Every year, Australian kids are at risk of an asthma flare up and hospitalisation as they head back to the classroom. A more relaxed approach to asthma management over the break contributes to less controlled asthma and may make kids more vulnerable to common schoolyard triggers like respiratory viruses.
Most parents and educators have never heard of back-to-school asthma and CEO of Asthma Australia Michele Goldman says, “Among children, there is a peak in asthma hospitalisations in February. This is likely related to respiratory infections associated with a return to school and childcare, with lower use of preventer medications during school holidays potentially contributing to this. We have seen similar patterns in Northern Hemisphere countries as well.
“Asthma Australia surveyed parents of school-aged children with asthma and 80 per cent said that they had not heard of back-to-school asthma. A similar percentage of teachers and educators were also unaware of the asthma risk for kids in late summer.
“That’s why it’s important for us to let parents know about their child’s potential back-to-school asthma risk and outline the five very actionable steps they can take to support their health at this time of year."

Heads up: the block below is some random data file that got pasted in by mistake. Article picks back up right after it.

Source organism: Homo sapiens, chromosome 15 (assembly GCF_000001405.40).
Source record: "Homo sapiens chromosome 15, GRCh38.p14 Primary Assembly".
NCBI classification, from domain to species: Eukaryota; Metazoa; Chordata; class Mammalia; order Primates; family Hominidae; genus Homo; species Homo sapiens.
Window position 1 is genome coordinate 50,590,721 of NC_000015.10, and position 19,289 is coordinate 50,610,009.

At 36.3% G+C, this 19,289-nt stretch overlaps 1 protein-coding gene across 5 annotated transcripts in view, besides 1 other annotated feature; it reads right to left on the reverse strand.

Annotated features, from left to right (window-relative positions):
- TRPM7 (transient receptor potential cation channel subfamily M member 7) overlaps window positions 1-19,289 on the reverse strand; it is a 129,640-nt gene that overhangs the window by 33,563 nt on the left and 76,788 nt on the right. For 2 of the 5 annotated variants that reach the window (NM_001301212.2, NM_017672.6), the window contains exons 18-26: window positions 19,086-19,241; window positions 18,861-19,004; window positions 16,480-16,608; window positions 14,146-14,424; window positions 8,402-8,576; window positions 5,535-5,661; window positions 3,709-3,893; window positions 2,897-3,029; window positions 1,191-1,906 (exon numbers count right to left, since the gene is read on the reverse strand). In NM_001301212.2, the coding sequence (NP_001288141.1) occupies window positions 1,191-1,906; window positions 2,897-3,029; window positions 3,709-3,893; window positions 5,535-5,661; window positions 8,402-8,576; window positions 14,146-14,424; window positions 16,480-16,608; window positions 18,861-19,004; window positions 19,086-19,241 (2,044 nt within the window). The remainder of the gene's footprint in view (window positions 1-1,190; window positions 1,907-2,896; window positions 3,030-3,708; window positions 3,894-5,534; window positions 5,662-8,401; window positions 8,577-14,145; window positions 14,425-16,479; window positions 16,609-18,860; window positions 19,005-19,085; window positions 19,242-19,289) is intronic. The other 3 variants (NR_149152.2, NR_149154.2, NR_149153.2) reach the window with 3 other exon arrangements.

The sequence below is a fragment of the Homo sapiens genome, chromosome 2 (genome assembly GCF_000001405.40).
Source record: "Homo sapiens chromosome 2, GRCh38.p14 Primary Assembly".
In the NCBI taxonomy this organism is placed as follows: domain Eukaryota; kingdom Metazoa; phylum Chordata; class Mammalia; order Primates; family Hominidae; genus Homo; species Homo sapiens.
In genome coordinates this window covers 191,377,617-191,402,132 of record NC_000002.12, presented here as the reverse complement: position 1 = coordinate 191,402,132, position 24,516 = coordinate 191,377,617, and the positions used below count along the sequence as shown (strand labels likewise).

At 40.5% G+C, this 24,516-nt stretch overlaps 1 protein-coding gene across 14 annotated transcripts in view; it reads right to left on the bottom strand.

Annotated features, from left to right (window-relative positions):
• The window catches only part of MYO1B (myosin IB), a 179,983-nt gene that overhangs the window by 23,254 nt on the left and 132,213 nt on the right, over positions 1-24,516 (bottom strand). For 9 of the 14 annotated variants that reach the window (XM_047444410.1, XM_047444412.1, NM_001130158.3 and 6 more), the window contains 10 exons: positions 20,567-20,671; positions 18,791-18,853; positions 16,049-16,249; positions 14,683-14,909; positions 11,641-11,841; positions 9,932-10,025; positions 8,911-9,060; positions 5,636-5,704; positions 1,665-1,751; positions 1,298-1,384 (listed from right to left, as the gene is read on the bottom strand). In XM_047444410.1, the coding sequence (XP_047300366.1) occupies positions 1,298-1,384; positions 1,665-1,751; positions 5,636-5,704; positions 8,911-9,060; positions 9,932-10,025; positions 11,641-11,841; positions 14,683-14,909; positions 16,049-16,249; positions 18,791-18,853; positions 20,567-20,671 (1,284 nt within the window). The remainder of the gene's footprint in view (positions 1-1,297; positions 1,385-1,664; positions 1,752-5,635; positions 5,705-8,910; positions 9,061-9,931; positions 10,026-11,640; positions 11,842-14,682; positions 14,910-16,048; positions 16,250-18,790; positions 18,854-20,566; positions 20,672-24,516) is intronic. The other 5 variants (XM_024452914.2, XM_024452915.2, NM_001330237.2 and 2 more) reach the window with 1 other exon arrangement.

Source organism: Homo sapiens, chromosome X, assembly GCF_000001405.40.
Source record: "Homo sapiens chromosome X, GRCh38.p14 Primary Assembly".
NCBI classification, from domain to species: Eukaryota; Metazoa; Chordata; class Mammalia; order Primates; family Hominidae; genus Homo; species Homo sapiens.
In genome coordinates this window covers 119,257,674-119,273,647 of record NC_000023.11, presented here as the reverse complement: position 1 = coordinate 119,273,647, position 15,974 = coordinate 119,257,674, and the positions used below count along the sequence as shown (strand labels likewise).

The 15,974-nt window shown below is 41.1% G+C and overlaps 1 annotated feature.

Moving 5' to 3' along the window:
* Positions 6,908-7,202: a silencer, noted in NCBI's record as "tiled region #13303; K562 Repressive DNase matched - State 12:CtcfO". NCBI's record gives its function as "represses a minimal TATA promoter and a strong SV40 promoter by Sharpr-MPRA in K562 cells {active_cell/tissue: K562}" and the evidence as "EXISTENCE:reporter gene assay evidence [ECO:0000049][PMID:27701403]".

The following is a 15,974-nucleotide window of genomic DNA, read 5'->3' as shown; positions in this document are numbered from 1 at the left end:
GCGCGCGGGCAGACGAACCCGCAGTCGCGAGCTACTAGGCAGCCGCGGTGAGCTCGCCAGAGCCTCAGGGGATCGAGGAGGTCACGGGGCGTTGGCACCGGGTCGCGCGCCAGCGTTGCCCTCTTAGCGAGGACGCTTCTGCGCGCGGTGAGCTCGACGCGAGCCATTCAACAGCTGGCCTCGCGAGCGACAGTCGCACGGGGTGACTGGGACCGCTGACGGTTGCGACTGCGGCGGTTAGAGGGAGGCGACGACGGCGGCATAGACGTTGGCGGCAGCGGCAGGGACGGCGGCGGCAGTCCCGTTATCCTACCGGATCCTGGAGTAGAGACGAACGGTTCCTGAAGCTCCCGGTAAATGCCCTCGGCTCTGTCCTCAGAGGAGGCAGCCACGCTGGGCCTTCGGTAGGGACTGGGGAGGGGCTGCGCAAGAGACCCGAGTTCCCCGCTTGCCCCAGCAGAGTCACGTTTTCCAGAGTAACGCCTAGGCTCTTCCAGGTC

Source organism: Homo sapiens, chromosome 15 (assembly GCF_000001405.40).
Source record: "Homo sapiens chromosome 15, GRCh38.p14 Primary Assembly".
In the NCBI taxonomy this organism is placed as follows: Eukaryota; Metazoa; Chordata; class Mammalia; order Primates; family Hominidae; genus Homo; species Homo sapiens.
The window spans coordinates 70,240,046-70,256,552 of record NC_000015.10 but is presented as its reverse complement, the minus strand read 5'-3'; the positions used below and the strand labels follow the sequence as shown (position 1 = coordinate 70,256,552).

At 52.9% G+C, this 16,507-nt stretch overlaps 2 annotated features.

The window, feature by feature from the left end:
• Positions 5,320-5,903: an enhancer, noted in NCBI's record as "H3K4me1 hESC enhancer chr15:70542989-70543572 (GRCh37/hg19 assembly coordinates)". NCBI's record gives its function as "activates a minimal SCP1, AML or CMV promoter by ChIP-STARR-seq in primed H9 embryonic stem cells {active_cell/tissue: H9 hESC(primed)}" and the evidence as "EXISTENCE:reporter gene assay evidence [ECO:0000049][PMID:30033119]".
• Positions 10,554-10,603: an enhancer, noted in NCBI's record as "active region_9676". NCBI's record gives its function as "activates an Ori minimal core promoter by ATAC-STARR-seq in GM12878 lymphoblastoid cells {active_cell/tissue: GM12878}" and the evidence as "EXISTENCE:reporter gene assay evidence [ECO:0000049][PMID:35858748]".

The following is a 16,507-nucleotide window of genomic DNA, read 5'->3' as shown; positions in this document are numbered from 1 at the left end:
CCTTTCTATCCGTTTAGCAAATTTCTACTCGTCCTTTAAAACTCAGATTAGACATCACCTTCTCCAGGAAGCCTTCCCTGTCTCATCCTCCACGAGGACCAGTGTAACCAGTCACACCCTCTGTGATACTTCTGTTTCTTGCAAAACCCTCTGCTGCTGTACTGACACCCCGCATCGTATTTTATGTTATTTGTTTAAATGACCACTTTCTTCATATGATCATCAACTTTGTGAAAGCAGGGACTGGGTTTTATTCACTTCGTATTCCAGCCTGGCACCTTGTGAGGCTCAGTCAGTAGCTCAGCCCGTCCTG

Asthma Australia has a five-step checklist for carers of kids with asthma to follow this year to help ensure their child’s asthma is well controlled at the beginning of school:
1 Book an Asthma Review
Advise parents to book an appointment with a doctor or healthcare provider to discuss their child’s asthma. The appointment should cover any symptoms observed over the break and might include a renewed or updated prescription, a review and discussion about the child’s triggers, and the completion of a comprehensive management plan, which will include their Asthma Action Plan. A lung function test might also be recommended.
2 Update the Child’s Asthma Action Plan
Kids need an up to date Asthma Action Plan. Schools and outside-school-hours-care require a current plan for a child at the start of the school year. Asthma Australia offers Asthma Action Plan templates that can be downloaded. Be sure to fully understand how this plan should be used in case of worsening symptoms.
3 Ensure School is Informed
Parents, the class teacher and the school nurse should talk about the child’s asthma, their written Asthma Action Plan and their usual triggers, symptoms and medicine. Sport coaches and supervisors of other school, and extra-curricular activities should also be involved.
4 Check the Child’s Reliever
Check the expiry date of an asthmatic child’s reliever medicine and check the dose counter to make sure there is plenty of medicine remaining. Advise parents to purchase any new medicine needed and buy a new spacer and mask (if age appropriate) for their child. Make sure the pharmacist has labelled the medicine with the child’s name.
5 Keep Updated Throughout the Year
Staff should be up to date with any changes in children’s asthma management. If a child has had an asthma event at school which required treatment, a complete explanation from the school should be transmitted to the doctor.